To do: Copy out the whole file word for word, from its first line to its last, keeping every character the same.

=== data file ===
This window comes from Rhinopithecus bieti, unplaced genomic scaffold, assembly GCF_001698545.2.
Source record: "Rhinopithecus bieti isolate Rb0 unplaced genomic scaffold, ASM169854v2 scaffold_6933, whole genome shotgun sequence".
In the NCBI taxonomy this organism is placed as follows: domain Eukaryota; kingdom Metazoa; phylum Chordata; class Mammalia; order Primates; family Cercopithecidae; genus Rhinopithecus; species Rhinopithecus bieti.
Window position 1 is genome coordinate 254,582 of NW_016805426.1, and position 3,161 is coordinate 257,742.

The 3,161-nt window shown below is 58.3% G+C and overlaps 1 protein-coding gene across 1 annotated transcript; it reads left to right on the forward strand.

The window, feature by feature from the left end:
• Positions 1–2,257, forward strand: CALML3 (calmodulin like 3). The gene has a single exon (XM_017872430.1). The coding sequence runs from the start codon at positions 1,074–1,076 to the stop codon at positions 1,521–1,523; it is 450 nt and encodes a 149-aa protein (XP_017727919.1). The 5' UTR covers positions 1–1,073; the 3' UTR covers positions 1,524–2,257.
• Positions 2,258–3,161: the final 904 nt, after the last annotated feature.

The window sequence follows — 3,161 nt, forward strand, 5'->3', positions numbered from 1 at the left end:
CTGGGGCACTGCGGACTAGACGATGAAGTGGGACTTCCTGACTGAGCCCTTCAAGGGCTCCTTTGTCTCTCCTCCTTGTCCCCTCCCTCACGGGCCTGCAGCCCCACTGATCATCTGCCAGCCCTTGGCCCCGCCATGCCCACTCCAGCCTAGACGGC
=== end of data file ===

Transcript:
This window comes from Rhinopithecus bieti, unplaced genomic scaffold, assembly GCF_001698545.2.
Source record: "Rhinopithecus bieti isolate Rb0 unplaced genomic scaffold, ASM169854v2 scaffold_6933, whole genome shotgun sequence".
In the NCBI taxonomy this organism is placed as follows: domain Eukaryota; kingdom Metazoa; phylum Chordata; class Mammalia; order Primates; family Cercopithecidae; genus Rhinopithecus; species Rhinopithecus bieti.
Window position 1 is genome coordinate 254,582 of NW_016805426.1, and position 3,161 is coordinate 257,742.

The 3,161-nt window shown below is 58.3% G+C and overlaps 1 protein-coding gene across 1 annotated transcript; it reads left to right on the forward strand.

The window, feature by feature from the left end:
• Positions 1–2,257, forward strand: CALML3 (calmodulin like 3). The gene has a single exon (XM_017872430.1). The coding sequence runs from the start codon at positions 1,074–1,076 to the stop codon at positions 1,521–1,523; it is 450 nt and encodes a 149-aa protein (XP_017727919.1). The 5' UTR covers positions 1–1,073; the 3' UTR covers positions 1,524–2,257.
• Positions 2,258–3,161: the final 904 nt, after the last annotated feature.

The window sequence follows — 3,161 nt, forward strand, 5'->3', positions numbered from 1 at the left end:
CTGGGGCACTGCGGACTAGACGATGAAGTGGGACTTCCTGACTGAGCCCTTCAAGGGCTCCTTTGTCTCTCCTCCTTGTCCCCTCCCTCACGGGCCTGCAGCCCCACTGATCATCTGCCAGCCCTTGGCCCCGCCATGCCCACTCCAGCCTAGACGGC